KUCHING: Covid-19 may become endemic in Malaysia, said Associate Professor Dr Helmy Hazmi of Universiti Malaysia Sarawak (Unimas) Faculty of Medicine and Health Sciences.
An endemic disease is regularly present or prevalent in a certain region.
“The presence of infected people without symptoms can potentially make Covid-19 an endemic disease. In addition, just recently, airborne transmission has been recognised as a route of travel for Covid-19,” Dr Helmy, who is also a public health physician, told New Sarawak Tribune today.
“Right now, Covid-19 is a pandemic. However, in time to come, Covid-19 could be a constant presence in specific geographical locations or populations,” he said.
Elaborating on the potential shift from the pandemic to the endemic stage, he said the predictability of Covid-19 in an individual or community could be higher, causing Covid-19 to lose its ‘novelty’ over time.
“More people are exposed regularly to Covid-19, on top of the number of people who are vaccinated. By then, Covid-19 will likely achieve an endemic status, where we could even determine the endemic level.
“This is not possible yet as things are pretty dynamic and volatile,” he said.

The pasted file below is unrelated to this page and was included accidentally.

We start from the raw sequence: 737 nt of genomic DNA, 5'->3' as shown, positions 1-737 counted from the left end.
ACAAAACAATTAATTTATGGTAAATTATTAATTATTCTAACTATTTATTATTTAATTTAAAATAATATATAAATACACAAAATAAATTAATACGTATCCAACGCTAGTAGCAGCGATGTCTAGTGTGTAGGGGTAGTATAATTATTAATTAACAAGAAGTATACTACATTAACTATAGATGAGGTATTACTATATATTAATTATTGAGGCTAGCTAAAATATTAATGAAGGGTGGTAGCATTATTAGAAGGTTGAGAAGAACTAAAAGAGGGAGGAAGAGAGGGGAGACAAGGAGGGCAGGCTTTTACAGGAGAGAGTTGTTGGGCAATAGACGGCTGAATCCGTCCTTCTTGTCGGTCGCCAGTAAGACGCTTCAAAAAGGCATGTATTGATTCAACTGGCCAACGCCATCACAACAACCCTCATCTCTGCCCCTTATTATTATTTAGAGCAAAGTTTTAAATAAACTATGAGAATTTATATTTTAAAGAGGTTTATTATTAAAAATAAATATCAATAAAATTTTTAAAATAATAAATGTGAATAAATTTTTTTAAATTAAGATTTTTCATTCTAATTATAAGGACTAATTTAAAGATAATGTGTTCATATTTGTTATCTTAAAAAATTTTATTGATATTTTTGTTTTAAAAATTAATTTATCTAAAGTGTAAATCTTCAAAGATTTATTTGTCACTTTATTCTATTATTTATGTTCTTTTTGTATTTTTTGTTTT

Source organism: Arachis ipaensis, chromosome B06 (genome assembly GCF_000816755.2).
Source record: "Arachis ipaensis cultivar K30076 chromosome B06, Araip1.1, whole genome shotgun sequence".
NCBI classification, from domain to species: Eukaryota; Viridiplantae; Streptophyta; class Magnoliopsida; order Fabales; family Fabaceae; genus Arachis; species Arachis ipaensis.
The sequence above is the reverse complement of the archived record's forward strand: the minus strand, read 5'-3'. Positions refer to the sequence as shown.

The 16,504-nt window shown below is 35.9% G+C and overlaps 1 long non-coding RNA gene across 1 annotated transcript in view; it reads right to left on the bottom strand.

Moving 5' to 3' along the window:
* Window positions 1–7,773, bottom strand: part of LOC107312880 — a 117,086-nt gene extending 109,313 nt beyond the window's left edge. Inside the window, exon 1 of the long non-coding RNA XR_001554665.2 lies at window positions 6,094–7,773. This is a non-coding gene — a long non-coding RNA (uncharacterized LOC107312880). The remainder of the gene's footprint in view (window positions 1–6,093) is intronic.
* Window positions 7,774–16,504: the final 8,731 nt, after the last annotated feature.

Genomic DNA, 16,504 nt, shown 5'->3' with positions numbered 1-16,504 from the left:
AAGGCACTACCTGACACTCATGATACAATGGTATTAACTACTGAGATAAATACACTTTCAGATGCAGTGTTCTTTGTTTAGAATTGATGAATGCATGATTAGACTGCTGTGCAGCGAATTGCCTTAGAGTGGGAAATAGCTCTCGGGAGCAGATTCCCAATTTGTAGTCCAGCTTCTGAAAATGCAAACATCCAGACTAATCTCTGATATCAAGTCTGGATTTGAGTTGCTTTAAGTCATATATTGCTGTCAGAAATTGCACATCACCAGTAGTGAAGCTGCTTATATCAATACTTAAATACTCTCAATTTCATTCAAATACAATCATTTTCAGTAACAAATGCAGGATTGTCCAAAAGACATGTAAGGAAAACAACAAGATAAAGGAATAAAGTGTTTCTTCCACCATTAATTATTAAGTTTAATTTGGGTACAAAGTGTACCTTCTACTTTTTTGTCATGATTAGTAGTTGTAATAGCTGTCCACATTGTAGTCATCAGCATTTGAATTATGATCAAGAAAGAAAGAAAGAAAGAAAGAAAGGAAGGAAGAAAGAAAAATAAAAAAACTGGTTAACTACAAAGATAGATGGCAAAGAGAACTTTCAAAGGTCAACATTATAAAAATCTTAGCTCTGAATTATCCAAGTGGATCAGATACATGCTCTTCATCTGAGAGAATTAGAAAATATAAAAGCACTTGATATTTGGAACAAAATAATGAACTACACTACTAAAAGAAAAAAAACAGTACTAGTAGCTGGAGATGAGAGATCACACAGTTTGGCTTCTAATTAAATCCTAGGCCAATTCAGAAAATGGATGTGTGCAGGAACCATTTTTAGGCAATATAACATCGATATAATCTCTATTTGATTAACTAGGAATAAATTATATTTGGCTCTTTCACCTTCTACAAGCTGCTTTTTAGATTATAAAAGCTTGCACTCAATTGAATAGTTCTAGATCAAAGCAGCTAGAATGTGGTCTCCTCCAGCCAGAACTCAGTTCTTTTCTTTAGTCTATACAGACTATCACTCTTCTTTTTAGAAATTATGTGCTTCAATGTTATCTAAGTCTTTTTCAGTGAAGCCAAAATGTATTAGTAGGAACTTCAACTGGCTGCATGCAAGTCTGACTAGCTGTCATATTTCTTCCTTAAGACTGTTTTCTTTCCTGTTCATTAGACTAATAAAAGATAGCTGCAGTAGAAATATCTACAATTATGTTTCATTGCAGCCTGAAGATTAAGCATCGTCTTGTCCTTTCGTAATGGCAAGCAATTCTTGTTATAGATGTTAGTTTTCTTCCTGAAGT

He noted that there were numerous endemic diseases in Malaysia, which could turn into an outbreak especially when conditions are right, such as the weather, environment and infected person. He cited dengue and malaria as classic examples.
Dr Helmy said the herd immunity concept was important in managing outbreaks.
“It helps to guide us to work objectively to reach a certain level of immunisation within the population,” he explained.
He pointed out that in the current Covid-19 outbreak the 80 percent immunisation level was based on mathematical models and data from previous outbreaks of diseases that have similar infective properties as Covid-19.
“What we must remember is that our knowledge on Covid-19 is still evolving. As more data comes, who knows, we might even need to vaccinate 95 percent of the population – as seen with measles – to prevent widespread disease occurrences or outbreaks,” he said.
Dr Helmy said it would be rather difficult to predict what would happen in the future when Covid-19 becomes endemic.
“We could take our cue from HIV (human immunodeficiency virus) that causes AIDS (acquired immunodeficiency syndrome). It is generally an endemic virus but still considered a pandemic in some areas.
“The World Health Organisation (WHO) has stopped using the term ‘pandemic’, calling it a ‘global epidemic’. We know more about HIV and AIDS, the methods to prevent it, and there are treatments options available. With that people are less scared,” he said.
As with Covid-19, he said people might be less fearful when it becomes endemic. He added that this could be caused by the increase in knowledge, available treatments and vaccinations in the future.
“As with any infection, the main thing is avoiding behaviours that could get a person infected. If it is an airborne disease, then mask up, avoid crowds, and wash your hands often,” advised Dr Helmy.